Though more people lose than win overall, the illusion of a payday has become more alluring as Venezuelans endure the world's highest inflation, shortages of basics from flour to car batteries, and diminished real-term wages.
Among multiple options from racetracks to back-street betting parlors, the roulette-style "Los Animalitos" (or the Little Animals) is currently by far the most popular game on the street.
Players line up beside a small kiosk in a poor neighborhood to choose animals in a lottery game that has become a craze in Venezuela even as the oil-rich country suffers a fourth year of brutal recession.
It seems more and more Venezuelans are turning to gambling in their desperation to make ends meet amid the country's unprecedented economic crisis.
"Most people I see playing the lottery are unemployed, trying to make a bit extra this way because the payouts are good," said Veruska Torres, 26, a nurse who recently lost her job in a pharmacy and now plays Animalitos every day.
Torres often plays more than a dozen times daily at the kiosk in Catia, spending between 5,000-10,000 bolivars, but sometimes making up to 50,000 or 60,000 bolivars in winnings — more than a quarter of the monthly minimum wage.
When that happens, she splits the money between buying food and diapers for her baby boy and re-investing in the lottery.
The Animalitos game, whose results appear on YouTube at scheduled times, is hugely popular because it goes through various rounds, holding people's interest, and provides more chances to win than most traditional betting options.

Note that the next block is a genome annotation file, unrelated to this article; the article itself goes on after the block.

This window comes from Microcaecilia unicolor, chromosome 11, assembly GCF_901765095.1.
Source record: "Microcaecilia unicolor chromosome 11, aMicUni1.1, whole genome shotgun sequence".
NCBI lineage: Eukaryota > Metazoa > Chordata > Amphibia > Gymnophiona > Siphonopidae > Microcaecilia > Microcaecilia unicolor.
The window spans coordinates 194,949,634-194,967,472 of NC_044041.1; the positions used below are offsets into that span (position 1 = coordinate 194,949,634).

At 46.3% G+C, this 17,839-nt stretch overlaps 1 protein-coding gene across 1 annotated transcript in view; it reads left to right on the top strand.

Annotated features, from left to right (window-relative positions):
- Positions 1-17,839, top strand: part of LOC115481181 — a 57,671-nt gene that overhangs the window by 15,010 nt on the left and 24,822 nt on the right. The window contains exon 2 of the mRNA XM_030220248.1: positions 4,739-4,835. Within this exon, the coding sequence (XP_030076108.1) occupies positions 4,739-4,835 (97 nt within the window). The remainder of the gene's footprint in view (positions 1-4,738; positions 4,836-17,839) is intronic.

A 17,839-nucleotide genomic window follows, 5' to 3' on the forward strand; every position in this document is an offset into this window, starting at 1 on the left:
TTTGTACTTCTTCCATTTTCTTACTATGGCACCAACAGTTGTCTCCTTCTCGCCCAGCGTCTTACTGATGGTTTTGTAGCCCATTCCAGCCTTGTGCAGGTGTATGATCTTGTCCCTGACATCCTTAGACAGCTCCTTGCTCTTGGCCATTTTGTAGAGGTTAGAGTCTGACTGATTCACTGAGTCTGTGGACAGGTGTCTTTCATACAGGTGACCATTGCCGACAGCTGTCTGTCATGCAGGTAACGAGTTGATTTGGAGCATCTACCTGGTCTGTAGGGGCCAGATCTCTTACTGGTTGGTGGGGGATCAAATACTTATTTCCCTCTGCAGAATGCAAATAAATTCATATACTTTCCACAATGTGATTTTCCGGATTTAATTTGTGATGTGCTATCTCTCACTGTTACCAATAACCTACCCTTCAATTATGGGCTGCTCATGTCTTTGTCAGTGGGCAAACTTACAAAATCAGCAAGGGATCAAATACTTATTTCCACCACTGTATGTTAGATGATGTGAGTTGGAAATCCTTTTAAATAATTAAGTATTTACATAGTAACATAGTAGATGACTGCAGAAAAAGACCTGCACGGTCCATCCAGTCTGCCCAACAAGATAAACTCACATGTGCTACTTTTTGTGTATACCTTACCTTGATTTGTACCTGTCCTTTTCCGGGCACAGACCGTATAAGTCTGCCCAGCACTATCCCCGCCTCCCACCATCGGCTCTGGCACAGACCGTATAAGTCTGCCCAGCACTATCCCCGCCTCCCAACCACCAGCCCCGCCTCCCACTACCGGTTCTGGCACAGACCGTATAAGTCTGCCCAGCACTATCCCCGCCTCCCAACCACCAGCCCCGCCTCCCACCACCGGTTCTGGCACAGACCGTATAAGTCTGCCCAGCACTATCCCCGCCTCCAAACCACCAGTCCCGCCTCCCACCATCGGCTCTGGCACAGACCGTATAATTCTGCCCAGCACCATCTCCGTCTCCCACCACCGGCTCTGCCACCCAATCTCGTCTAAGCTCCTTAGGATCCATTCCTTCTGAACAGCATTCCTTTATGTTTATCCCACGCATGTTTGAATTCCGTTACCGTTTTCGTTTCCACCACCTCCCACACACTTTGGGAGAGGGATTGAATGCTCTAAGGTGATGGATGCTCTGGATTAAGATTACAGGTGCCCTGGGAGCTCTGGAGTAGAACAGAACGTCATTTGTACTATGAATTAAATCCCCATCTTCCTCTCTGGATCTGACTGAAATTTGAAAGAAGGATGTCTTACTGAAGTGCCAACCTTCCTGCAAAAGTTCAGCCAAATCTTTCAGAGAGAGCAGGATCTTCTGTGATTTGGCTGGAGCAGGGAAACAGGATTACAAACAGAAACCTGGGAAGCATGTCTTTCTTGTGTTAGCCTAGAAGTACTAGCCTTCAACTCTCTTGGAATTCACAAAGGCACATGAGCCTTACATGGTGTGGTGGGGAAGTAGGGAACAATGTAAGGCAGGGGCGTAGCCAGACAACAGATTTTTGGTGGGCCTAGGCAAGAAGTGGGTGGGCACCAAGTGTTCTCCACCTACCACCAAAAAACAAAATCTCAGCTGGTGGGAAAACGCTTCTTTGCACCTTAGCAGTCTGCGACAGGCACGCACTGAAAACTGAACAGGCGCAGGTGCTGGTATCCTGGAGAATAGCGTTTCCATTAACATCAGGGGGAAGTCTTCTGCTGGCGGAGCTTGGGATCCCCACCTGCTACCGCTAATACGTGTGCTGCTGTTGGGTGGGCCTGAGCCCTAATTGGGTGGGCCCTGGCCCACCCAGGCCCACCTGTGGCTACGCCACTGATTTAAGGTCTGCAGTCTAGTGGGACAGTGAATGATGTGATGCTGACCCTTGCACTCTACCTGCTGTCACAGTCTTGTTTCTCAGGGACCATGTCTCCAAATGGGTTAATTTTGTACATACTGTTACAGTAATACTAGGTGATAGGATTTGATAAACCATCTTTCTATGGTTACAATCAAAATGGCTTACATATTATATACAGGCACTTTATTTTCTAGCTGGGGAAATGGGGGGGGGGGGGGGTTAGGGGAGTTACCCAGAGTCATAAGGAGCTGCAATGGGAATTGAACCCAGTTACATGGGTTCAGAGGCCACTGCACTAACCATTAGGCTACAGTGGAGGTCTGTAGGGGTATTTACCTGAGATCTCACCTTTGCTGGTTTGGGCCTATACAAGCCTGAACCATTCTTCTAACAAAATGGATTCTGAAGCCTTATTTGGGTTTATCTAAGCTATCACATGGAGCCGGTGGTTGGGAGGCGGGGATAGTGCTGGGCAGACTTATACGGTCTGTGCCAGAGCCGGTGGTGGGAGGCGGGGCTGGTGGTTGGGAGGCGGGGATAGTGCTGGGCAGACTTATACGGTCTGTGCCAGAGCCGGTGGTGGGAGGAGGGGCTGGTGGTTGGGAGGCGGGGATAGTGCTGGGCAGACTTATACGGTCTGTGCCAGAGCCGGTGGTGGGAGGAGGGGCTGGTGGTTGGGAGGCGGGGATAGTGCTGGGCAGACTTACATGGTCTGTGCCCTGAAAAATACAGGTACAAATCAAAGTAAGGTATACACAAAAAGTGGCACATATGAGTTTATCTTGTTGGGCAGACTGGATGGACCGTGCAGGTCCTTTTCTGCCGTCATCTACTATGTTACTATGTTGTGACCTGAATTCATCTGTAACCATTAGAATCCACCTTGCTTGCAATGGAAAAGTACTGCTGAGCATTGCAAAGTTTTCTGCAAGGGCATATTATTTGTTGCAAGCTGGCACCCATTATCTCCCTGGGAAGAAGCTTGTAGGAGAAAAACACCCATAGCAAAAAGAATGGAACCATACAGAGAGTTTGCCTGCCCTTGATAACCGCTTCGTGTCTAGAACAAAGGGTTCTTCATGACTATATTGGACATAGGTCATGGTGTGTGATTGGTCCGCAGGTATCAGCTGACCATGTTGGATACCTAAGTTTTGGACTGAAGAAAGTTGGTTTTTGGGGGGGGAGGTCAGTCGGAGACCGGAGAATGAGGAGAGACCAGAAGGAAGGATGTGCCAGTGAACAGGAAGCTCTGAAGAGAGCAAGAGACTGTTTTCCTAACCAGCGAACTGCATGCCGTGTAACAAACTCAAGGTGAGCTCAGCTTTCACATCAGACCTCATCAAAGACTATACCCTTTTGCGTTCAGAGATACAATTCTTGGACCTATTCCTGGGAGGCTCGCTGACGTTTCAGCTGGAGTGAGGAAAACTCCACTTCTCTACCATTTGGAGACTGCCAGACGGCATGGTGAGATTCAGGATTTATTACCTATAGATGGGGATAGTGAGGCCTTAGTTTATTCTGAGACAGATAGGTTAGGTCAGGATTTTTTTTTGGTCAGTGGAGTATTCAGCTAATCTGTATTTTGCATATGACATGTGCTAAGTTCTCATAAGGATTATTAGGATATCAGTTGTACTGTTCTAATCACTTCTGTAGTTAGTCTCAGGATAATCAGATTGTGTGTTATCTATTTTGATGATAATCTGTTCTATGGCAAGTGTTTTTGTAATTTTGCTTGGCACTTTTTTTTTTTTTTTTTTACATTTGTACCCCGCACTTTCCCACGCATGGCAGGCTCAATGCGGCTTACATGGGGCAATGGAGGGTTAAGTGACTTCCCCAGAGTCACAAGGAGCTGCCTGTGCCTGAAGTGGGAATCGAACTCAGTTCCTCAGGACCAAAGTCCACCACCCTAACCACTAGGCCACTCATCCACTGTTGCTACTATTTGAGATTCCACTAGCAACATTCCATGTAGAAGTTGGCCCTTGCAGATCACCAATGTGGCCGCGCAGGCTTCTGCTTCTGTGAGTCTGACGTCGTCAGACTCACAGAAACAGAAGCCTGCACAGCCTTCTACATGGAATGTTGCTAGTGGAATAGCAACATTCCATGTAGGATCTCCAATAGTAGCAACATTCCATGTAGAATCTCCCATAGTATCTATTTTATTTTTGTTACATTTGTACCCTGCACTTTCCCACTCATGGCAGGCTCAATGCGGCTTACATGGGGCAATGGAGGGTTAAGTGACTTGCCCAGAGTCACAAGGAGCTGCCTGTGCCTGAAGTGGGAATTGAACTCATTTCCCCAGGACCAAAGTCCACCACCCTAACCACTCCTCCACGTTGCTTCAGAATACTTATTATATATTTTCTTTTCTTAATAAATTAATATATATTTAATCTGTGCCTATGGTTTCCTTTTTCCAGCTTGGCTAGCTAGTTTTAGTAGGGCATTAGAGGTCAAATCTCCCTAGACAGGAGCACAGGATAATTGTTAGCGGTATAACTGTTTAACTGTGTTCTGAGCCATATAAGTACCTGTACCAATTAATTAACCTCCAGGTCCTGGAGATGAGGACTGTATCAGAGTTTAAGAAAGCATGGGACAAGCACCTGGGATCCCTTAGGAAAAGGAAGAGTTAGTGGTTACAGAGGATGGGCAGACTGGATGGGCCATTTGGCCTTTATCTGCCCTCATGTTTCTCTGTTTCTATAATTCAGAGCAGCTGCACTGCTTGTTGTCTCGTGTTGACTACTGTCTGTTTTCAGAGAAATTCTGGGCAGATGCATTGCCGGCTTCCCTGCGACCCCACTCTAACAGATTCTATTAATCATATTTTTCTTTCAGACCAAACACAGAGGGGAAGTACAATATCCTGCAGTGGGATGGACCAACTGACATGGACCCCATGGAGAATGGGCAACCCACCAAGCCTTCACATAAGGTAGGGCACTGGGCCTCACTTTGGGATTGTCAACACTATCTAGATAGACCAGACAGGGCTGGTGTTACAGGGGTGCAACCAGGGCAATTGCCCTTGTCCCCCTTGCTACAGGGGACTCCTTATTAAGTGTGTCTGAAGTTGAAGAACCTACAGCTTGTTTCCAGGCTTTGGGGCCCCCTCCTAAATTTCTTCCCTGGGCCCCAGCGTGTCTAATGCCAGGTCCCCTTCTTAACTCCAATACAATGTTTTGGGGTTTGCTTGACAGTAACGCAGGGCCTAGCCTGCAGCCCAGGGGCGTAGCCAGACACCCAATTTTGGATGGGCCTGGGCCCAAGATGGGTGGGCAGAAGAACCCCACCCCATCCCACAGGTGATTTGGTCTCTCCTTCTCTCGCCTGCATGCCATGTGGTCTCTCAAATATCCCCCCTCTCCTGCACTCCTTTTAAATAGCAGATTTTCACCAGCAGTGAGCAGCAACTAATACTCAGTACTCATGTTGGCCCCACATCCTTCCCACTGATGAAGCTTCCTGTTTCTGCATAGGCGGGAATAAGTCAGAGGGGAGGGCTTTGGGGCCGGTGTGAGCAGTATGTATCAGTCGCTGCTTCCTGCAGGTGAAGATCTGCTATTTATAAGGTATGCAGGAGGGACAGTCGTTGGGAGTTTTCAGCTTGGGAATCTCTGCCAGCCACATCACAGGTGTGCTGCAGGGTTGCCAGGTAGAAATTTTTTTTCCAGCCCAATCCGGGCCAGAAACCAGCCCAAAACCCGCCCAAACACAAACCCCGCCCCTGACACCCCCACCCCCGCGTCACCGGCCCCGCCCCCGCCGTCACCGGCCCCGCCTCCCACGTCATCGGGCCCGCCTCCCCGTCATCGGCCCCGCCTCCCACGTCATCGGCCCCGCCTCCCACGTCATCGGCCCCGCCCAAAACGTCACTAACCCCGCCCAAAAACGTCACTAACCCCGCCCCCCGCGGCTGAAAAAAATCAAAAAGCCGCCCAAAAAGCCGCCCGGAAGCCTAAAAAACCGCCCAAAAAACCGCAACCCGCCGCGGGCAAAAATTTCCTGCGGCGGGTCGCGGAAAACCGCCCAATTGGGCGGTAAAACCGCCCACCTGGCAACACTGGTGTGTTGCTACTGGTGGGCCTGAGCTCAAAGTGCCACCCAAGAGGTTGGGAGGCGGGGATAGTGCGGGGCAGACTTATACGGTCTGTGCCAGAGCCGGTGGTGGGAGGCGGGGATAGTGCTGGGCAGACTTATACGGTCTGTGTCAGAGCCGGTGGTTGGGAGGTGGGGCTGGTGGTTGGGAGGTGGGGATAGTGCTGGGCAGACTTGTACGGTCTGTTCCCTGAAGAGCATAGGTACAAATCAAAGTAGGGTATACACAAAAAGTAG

The cheapest ticket costs just 100 bolivars — a quarter of a U.S. cent at the black market currency rate and more than 10 times less than that at the official exchange level.
"It helped me a lot," said Eduardo Liendo, 63, of a timely win. He recently lost his house and lives in a car in Caracas' Propatria neighborhood but had a successful punt on the Animalitos, choosing the dog figure after his own had died.
There is no hard data on betting figures, and the government's betting regulator did not answer requests from Reuters for information. But those behind Venezuela's gambling businesses, run by a mixture of private companies and local regional authorities, said trade was booming, with lines longer and busier than ever — because of, not despite, the hard times.
The latest scarcity in Venezuela is cash — as authorities cannot produce enough notes to keep up with dizzying inflation — so many bars, shops and betting parlors have quickly switched from cash to electronic transactions to keep money flowing.
People react as they watch a horse race at La Rinconada Hippodrome, in Caracas. "In a crisis like the one we're going through, people drink and gamble more to escape from reality," said psychologist Rosa Garcia from the rural state of Barinas.